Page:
The Alaska Gold Rush

FROM THE STEWART RIVER, the Yukon flows north some seventy miles before making a question-mark sweep to the west. Here a sparkling, clear river enters the silt-umber Yukon. On July 17, 1883, Lieutenant Schwatka's exploration party beached their raft at the juncture of the two rivers, believing they were in the proximity of the Canadian-American boundary. Schwatka says in his journal that this stream was called Deer Creek by the traders, because of the large numbers of caribou or woodland reindeer seen in this valley at certain times of their migrations. Actually McQuesten, the only trader in the immediate area, knew the stream by its Indian name, Trundeck, a name popularly mispronounced by stampeders, Klondike.

Sixteen years later George Washington Carmack, a Californian, was fishing there with his Indian friends when a passing Canadian prospector, Robert Henderson, told him of finding gold on a Klondike tributary; and it was this information which led Carmack to his own discovery of gold on another tributary. At least, this is the popularly accepted story.

Who actually discovered gold first in the Klondike region? Who was responsible for the Klondike stampede? The official Canadian version credits Robert Henderson, perhaps because he was a Canadian and the only Canadian even remotely connected with gold discovery in the Klondike region. Others say Arthur Harper or George Pilz or Joseph Ladue first discovered gold there. Whoever the discoverer was, the immediate catalyst for the stampede was Carmack, but for prejudicial reasons, even those who credit him with filing the discovery claim tend to denigrate his character and question the propriety of acknowledging him as the man responsible for the greatest stampede on the Yukon. The truth is clouded by contention.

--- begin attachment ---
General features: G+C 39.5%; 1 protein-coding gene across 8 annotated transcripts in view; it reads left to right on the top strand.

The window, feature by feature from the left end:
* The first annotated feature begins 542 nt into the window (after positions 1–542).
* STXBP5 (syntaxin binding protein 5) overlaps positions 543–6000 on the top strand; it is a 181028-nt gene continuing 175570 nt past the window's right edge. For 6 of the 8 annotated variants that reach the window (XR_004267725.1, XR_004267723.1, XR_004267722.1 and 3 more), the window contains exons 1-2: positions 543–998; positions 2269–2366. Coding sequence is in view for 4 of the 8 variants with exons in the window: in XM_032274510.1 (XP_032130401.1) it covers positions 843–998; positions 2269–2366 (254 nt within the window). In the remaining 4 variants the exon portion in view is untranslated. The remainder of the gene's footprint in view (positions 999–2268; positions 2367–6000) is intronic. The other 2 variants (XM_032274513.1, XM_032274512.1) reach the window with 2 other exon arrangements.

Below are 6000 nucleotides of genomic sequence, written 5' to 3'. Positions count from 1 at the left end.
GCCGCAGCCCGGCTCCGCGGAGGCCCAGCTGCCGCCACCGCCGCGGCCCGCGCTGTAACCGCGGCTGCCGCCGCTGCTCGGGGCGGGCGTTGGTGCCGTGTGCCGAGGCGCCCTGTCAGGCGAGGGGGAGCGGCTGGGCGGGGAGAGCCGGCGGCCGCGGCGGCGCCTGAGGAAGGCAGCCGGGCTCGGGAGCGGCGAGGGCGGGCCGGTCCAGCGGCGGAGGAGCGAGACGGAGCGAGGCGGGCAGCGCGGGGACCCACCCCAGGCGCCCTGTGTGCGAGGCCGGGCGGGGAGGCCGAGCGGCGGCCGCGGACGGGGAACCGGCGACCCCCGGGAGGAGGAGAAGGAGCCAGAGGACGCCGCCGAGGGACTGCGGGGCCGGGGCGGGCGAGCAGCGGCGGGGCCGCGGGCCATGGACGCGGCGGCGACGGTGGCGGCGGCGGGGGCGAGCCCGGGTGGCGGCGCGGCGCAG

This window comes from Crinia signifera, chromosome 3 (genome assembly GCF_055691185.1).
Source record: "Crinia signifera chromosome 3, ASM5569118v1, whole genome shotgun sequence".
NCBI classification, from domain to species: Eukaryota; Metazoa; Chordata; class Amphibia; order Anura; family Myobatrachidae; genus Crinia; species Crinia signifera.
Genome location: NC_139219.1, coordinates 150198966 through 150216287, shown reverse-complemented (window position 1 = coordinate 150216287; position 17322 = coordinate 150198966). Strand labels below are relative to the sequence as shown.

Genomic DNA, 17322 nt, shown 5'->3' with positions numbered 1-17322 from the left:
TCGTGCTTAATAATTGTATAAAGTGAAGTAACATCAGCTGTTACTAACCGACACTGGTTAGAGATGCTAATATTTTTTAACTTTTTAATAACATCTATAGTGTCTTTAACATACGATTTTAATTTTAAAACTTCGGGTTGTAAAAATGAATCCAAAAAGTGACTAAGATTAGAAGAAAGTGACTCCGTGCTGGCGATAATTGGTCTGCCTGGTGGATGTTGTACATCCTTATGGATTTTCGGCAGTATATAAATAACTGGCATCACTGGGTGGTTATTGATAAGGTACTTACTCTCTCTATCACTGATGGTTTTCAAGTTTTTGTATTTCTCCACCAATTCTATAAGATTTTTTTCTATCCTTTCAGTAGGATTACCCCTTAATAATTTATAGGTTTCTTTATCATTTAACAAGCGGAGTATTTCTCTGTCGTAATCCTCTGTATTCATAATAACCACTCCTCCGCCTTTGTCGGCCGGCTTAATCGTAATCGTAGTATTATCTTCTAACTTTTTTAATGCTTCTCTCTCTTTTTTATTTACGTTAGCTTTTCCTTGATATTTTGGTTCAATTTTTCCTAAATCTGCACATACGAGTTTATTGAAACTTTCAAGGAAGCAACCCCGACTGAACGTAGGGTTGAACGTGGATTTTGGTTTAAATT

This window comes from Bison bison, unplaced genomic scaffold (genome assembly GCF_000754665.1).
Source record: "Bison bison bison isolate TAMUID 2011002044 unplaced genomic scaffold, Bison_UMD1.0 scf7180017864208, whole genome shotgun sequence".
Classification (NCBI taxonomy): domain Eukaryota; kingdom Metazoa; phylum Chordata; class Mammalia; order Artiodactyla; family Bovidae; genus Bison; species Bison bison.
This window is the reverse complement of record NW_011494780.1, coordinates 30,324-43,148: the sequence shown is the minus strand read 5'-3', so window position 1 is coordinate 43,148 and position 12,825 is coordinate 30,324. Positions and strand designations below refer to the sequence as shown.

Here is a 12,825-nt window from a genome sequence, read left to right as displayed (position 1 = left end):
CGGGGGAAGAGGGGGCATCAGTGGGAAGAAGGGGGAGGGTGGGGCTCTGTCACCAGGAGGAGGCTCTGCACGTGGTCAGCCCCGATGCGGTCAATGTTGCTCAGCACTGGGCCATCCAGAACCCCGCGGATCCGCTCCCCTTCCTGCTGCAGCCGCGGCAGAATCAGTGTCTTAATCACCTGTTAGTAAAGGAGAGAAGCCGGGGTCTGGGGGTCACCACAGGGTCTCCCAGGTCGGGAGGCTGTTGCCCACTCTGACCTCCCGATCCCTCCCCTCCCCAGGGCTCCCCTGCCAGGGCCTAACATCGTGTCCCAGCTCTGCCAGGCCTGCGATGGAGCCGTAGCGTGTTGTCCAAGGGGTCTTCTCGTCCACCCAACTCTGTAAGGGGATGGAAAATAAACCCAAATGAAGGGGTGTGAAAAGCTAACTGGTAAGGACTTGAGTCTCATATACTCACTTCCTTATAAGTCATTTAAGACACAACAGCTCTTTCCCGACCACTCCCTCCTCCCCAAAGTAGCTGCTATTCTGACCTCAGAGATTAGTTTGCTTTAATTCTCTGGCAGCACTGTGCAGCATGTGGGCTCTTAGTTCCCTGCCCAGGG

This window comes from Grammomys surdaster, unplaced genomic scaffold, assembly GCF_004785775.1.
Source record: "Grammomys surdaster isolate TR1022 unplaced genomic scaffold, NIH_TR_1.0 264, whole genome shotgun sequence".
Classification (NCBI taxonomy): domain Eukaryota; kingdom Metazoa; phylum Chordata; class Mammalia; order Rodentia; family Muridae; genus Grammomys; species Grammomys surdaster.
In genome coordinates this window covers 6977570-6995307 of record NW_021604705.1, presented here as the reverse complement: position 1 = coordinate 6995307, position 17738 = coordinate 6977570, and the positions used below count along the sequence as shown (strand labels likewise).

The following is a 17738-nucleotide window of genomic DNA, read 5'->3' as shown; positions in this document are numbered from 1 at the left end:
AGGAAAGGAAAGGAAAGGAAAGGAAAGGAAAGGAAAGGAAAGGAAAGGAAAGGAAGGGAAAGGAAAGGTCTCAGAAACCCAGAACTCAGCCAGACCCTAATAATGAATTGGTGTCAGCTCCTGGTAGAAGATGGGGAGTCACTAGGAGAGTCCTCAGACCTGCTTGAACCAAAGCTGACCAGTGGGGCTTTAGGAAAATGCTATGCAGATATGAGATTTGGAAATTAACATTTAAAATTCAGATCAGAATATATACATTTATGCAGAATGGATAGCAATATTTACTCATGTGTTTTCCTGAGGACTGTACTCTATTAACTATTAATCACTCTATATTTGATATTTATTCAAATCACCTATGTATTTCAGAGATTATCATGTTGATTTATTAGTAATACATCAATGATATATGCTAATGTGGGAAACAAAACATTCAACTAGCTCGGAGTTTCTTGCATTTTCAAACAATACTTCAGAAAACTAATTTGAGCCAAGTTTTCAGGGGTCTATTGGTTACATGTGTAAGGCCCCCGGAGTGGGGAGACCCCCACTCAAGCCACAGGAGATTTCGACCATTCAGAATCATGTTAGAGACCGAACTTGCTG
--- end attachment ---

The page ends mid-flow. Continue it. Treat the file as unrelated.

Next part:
The first white gold-seekers on the Yukon were Harper, Mayo, McQuesten, and their associates, who came down the Porcupine in 1873. It was in that year Harper worked the White River area, eighty miles above the Klondike. From 1875 to 1878, Harper and Mayo were at Fort Reliance, but Harper was never one whose mind was far from prospecting. Although it is not reported, it is safe to assume that Harper prospected all the creeks in the area of Fort Reliance. This would certainly include the Klondike, which is only about five miles upriver from the station. In 1883 George Pilz, the German engineer credited by many, himself included, with the discovery of gold in the Juneau area, came into the Yukon and claimed to have prospected the Klondike without finding anything of great interest.

In May of 1886 Peter Nelson, Dan Sprague, Joe Ladue, and John Nelson prospected various creeks emptying into the Klondike but did not consider the area of particular significance, "as we could make all the way from $50 to $100 a day on the Stewart River bars, if we caught low water."

Frank Buteau gives Henry Willet and Joe Wilson credit for the initial discovery: "In 1892 they went up the Indian River and located gold near King Dome. Four years later, in 1896, Bob Anderson and Andrew Hunker went over the hill to find the gold Willet and Wilson had located. They found it on Gold Bottom and Hunker Creek, which flow into the Klondike, and up at the head of Dominion Creek, a tributary of Indian River."